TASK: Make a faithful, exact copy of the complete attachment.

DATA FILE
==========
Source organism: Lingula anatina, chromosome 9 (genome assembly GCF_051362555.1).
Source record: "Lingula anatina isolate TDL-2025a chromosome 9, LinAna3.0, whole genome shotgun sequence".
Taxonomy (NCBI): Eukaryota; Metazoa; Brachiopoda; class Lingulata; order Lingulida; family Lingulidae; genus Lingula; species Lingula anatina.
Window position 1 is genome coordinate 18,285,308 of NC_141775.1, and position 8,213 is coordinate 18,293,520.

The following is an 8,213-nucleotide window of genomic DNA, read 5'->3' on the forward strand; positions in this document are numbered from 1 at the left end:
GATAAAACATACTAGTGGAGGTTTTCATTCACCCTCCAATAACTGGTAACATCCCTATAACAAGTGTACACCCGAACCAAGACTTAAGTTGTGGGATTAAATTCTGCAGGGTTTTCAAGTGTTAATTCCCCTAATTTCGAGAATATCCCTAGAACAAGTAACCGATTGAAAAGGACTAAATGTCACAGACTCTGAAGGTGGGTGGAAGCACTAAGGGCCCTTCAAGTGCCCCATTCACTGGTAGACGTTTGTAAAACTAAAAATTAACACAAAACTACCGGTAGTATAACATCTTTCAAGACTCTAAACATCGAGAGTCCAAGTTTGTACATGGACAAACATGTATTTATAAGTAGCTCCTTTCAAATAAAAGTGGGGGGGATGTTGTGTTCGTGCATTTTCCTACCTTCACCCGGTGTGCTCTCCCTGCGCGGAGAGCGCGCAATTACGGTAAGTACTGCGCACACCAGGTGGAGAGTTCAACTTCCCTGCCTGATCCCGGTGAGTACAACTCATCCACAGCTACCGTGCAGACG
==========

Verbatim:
Source organism: Lingula anatina, chromosome 9 (genome assembly GCF_051362555.1).
Source record: "Lingula anatina isolate TDL-2025a chromosome 9, LinAna3.0, whole genome shotgun sequence".
Taxonomy (NCBI): Eukaryota; Metazoa; Brachiopoda; class Lingulata; order Lingulida; family Lingulidae; genus Lingula; species Lingula anatina.
Window position 1 is genome coordinate 18,285,308 of NC_141775.1, and position 8,213 is coordinate 18,293,520.

The following is an 8,213-nucleotide window of genomic DNA, read 5'->3' on the forward strand; positions in this document are numbered from 1 at the left end:
GATAAAACATACTAGTGGAGGTTTTCATTCACCCTCCAATAACTGGTAACATCCCTATAACAAGTGTACACCCGAACCAAGACTTAAGTTGTGGGATTAAATTCTGCAGGGTTTTCAAGTGTTAATTCCCCTAATTTCGAGAATATCCCTAGAACAAGTAACCGATTGAAAAGGACTAAATGTCACAGACTCTGAAGGTGGGTGGAAGCACTAAGGGCCCTTCAAGTGCCCCATTCACTGGTAGACGTTTGTAAAACTAAAAATTAACACAAAACTACCGGTAGTATAACATCTTTCAAGACTCTAAACATCGAGAGTCCAAGTTTGTACATGGACAAACATGTATTTATAAGTAGCTCCTTTCAAATAAAAGTGGGGGGGATGTTGTGTTCGTGCATTTTCCTACCTTCACCCGGTGTGCTCTCCCTGCGCGGAGAGCGCGCAATTACGGTAAGTACTGCGCACACCAGGTGGAGAGTTCAACTTCCCTGCCTGATCCCGGTGAGTACAACTCATCCACAGCTACCGTGCAGACG